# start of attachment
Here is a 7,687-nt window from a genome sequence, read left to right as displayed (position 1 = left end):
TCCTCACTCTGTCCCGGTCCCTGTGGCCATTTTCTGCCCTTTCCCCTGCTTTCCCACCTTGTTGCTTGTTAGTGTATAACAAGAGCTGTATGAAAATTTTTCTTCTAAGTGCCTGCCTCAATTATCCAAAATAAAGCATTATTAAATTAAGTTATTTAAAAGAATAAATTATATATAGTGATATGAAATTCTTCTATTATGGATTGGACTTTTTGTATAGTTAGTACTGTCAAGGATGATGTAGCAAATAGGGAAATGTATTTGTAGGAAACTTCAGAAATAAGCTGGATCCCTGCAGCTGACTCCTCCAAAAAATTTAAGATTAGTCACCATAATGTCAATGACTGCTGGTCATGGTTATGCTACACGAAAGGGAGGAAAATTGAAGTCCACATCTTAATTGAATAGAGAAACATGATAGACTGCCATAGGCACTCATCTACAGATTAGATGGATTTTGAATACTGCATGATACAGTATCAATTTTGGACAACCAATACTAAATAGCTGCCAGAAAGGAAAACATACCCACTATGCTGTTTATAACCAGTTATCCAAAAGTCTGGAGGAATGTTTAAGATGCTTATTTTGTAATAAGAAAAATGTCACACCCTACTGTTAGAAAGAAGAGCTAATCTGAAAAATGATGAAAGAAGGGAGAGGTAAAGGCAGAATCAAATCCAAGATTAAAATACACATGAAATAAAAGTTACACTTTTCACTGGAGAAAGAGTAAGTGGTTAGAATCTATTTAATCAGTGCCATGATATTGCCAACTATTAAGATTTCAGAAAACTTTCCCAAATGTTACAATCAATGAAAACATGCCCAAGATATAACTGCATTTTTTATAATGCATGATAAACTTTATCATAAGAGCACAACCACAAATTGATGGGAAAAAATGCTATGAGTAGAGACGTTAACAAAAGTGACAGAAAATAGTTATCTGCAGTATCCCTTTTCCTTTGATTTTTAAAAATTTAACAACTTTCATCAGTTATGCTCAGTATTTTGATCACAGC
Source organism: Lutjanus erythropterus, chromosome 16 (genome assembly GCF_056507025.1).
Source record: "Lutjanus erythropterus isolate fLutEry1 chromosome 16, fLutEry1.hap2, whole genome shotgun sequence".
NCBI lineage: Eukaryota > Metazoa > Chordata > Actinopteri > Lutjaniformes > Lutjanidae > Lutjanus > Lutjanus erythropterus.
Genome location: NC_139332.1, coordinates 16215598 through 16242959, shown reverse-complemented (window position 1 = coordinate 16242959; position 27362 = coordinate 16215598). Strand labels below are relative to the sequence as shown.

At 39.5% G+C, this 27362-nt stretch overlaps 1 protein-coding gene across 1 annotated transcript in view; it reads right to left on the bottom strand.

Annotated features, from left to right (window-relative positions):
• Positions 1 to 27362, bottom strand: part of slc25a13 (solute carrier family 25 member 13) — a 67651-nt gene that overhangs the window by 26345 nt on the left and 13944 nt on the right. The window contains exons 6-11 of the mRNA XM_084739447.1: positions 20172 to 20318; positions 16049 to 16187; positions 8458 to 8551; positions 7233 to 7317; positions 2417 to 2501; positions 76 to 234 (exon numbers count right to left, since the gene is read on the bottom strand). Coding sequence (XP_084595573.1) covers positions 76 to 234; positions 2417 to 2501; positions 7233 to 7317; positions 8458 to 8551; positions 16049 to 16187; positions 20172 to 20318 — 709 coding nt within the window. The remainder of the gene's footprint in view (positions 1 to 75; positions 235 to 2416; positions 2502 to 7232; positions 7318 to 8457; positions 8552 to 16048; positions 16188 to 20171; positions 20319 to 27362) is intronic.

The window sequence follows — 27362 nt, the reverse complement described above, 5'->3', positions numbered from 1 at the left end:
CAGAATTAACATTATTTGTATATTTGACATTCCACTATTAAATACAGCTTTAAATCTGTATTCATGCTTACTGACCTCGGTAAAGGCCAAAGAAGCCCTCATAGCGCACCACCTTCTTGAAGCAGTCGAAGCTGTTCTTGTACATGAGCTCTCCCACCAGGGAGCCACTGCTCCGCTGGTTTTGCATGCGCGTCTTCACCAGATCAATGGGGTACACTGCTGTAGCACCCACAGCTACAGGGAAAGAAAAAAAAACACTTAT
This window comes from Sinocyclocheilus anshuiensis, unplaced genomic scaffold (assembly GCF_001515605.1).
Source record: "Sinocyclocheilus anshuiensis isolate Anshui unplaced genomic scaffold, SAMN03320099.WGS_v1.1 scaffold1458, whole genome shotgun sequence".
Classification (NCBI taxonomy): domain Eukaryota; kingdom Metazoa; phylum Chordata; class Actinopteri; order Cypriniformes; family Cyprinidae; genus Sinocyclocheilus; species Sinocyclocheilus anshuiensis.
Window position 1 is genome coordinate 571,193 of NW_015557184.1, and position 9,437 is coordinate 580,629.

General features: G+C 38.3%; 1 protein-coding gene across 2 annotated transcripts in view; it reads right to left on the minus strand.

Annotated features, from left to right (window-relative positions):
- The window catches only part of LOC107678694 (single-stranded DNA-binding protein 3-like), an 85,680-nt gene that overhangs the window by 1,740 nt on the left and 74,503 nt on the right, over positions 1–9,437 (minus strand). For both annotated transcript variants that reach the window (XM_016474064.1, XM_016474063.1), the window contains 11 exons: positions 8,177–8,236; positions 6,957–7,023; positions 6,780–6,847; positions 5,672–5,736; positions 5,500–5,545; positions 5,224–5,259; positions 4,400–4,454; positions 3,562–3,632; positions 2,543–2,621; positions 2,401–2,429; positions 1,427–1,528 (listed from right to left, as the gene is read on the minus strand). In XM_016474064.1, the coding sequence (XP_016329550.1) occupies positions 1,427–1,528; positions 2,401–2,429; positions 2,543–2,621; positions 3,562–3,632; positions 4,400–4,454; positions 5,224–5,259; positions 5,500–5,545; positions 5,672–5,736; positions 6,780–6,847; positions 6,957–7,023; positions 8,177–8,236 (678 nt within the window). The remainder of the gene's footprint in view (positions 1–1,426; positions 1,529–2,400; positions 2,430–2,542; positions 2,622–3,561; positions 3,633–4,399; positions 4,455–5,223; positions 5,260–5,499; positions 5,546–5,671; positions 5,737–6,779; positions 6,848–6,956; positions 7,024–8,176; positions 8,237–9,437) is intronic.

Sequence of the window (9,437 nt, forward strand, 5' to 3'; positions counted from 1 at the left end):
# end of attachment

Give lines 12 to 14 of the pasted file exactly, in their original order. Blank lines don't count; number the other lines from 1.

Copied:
This window comes from Sinocyclocheilus anshuiensis, unplaced genomic scaffold (assembly GCF_001515605.1).
Source record: "Sinocyclocheilus anshuiensis isolate Anshui unplaced genomic scaffold, SAMN03320099.WGS_v1.1 scaffold1458, whole genome shotgun sequence".
Classification (NCBI taxonomy): domain Eukaryota; kingdom Metazoa; phylum Chordata; class Actinopteri; order Cypriniformes; family Cyprinidae; genus Sinocyclocheilus; species Sinocyclocheilus anshuiensis.